Newly listed technology companies are outperforming their larger, well established rivals in the stock market. The US technology initial public offerings have gained an average of 77% this year, with the more youthful class of stocks leading the race at a pace of 16-to-1.
Successful initial public offerings have created an exciting atmosphere in the US. According to Bloomberg’s data, that return has developed from 66% since June 11, with the other new US listings averaging a 12% return.
Huya Inc. was the best performing stock, the China-based company that operates a live-streaming gaming platform has grown by 191% since its May debut. Dropbox Inc. also rose by 14%, which is a record high since its March launch, and gained as much as 20% intraday.
Bruce Cox, Senior Vice President of investments at Stifel Nicolaus & Co., suggested that traders “should roll over like a domino the first time something negative happens.” He added “the indexes are at all time highs, people are looking at the charts saying ‘let’s pile in.’”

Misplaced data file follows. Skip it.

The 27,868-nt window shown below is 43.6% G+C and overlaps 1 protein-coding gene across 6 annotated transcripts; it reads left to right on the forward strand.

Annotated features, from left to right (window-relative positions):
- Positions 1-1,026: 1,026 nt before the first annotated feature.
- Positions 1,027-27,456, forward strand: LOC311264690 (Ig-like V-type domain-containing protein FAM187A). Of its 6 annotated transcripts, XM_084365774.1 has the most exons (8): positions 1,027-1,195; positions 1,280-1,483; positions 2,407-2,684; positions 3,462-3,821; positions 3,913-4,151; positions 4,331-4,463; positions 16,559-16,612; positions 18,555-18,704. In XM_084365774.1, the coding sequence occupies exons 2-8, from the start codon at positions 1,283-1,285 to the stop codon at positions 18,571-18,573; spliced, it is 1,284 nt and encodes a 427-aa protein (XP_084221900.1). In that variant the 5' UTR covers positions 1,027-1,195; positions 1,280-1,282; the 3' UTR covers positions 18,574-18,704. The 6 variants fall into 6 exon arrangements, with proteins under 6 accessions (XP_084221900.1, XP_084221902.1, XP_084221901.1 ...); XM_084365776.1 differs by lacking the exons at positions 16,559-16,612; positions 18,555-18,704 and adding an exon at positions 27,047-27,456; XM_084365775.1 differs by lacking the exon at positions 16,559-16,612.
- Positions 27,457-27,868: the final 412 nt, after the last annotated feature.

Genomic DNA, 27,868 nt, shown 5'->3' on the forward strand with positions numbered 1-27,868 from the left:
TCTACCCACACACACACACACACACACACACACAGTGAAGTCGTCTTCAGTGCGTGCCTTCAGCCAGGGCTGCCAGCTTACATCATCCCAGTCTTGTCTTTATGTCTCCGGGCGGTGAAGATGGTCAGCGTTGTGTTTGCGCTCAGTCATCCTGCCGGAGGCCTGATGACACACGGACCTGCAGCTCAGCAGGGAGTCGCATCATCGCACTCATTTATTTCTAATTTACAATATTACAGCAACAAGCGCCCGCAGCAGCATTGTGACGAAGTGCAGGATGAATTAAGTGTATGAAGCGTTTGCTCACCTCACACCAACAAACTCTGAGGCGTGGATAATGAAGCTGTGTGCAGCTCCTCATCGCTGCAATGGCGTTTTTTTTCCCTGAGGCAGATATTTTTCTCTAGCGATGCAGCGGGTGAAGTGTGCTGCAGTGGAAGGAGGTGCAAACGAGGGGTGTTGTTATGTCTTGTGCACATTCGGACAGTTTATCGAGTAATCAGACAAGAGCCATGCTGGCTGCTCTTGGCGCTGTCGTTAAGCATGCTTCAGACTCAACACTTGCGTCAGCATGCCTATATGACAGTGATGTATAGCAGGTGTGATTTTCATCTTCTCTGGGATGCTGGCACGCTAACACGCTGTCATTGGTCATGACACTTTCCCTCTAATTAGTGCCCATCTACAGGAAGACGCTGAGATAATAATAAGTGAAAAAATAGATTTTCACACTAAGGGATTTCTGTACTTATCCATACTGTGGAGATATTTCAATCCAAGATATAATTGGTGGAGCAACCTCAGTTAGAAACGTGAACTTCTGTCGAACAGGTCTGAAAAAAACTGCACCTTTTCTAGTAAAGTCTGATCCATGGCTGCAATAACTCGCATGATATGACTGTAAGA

Avalra Inc., tax-management software creator, is expected to start trading today after acquiring up to $198 million from corporate giants Goldman Sachs, JP Morgan, Bank of America, JMP, KeyBanc, and Stifel. This Wednesday, its price range increased to $21 to $23 a share, up from around $19 to $21.
While youthful tech companies are winning in the stock market, there are downsides to working in tech. Working 9 to 5 can be an impossible feat for those working in the toughest of tech environments, and stress is often perceived as a mere occupational hazard in the same companies that are dominating the stock market.